Map data is only effective if it is reliable, and updating map data is the only way to ensure its accuracy. That could raise some questions about the map data you’re using or considering.
To assume that your map data is reliable can be risky. Instead, use these three benchmarks to determine map data accuracy.
1. How often is the data updated?
Providers such as HERE and TomTom traditionally update map data sets on a quarterly basis. This particular cadence of updating frequency has proven more effective than semi-annual or annual updates, and quarterly refreshes are generally expected by GIS professionals. Recently, these providers and select others began to offer monthly and weekly delta updates that ensure continuous and seamless data accuracy without quarterly time constraints.
However, the way the data is used may dictate how critical it is to have more up-to-date information. For example, a 911 call center or other emergency response organization is wholly dependent on the latest map data and requires frequent updates. On the other hand, the needs of a company plotting store locations in a geomarketing model can generally be met using a slower updating schedule.
2. Who updates the data?
Soliciting and using user-generated content for map data updates is a fairly common practice. Sources like HERE, TomTom or Google encourage end users to submit edits through tools like TomTom’s MapShare or HERE’s Map Creator, then finalize and verify updated map data prior to distribution. OpenStreetMap, on the other hand, uses an entirely collaborative approach to building and updating map data whereby anyone in their community can make contributions in real time.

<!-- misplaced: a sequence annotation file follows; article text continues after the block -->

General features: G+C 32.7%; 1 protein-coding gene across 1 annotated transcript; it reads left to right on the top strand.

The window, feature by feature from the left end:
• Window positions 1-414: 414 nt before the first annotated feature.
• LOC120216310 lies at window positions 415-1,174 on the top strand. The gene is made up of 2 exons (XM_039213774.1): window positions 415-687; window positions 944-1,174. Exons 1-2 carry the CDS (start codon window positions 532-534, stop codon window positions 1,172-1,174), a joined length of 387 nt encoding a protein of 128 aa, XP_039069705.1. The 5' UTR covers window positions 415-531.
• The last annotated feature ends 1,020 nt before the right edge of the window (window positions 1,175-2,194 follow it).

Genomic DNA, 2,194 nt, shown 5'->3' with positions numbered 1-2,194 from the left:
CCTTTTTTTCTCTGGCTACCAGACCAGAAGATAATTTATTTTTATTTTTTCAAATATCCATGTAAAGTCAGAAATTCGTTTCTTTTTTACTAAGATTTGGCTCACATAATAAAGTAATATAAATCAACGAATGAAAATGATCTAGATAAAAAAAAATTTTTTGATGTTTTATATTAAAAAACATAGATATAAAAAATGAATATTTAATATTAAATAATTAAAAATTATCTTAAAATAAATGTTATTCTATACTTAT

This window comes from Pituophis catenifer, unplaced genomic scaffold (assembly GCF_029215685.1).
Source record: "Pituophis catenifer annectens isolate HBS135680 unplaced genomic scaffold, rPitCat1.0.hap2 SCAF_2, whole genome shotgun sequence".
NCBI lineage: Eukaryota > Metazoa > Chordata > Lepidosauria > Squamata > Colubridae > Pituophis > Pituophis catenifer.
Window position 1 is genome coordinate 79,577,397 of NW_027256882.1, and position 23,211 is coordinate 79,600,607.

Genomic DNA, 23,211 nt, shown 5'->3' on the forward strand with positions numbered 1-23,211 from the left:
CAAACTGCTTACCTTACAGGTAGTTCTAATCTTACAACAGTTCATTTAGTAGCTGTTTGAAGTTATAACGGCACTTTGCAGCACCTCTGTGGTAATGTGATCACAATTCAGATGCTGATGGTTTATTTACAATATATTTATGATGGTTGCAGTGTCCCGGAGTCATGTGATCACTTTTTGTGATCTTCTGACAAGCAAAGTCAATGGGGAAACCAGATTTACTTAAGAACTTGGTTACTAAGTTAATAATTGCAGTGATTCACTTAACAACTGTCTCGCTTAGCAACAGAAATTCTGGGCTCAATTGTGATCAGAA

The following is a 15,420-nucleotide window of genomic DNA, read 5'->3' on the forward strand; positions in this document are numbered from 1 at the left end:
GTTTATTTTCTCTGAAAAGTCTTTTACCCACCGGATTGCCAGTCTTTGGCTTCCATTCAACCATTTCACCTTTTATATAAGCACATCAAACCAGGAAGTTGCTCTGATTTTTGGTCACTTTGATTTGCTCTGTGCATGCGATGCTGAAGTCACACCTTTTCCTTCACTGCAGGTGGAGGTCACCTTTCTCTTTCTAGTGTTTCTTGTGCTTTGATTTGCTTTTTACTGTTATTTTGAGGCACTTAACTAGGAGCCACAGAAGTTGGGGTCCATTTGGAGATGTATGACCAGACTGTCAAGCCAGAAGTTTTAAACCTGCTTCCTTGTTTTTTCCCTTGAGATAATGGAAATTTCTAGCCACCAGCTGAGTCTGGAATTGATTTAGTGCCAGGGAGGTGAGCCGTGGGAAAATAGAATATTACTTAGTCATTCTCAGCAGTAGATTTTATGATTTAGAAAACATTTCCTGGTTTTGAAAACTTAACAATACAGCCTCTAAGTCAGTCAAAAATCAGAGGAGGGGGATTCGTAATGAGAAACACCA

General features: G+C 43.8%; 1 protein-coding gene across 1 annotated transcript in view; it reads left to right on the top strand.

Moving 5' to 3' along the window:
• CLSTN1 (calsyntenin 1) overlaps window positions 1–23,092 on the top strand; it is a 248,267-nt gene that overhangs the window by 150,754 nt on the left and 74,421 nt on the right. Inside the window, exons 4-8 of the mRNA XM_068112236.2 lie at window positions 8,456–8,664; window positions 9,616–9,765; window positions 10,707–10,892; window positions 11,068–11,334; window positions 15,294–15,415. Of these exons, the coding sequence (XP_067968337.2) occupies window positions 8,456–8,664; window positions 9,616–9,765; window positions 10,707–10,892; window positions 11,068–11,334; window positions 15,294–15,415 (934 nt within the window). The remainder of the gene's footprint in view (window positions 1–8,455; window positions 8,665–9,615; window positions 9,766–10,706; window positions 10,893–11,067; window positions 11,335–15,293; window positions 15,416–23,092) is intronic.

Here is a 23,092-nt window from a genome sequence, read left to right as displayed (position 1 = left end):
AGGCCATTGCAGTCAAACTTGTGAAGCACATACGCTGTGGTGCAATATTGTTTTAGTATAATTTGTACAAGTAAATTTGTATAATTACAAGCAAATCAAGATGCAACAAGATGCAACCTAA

Most map providers also proactively collect data using fleets of vehicles equipped with Light Detection and Ranging (LiDAR) technology and photo equipment. The data is captured in real time and offers HD-precision that enables exact position calculation, routing and other detailed mapping requirements.
Some entities, such as government offices and jurisdictions, and affiliated local, regional and national GIS databases (e.g., the Great Lakes Commission) have a responsibility to house and provide accurate map data.
3. How does the map data source influence updating accuracy?
Any of the above-detailed ways to gather information is a perfectly viable source for reliable updating. However, the level of vetting the map data receives prior to sharing may influence map data accuracy.
There is extra effort involved in being diligent about the source and accuracy of your map data, but it is time well spent when you know it’s reliable, adds value and delivers to user expectations. Aligning the data format with your needs is equally as important, and our tip sheet, Should I License Map Data Or A Map API Platform?, will guide you through the process. Click the button below to access your copy now.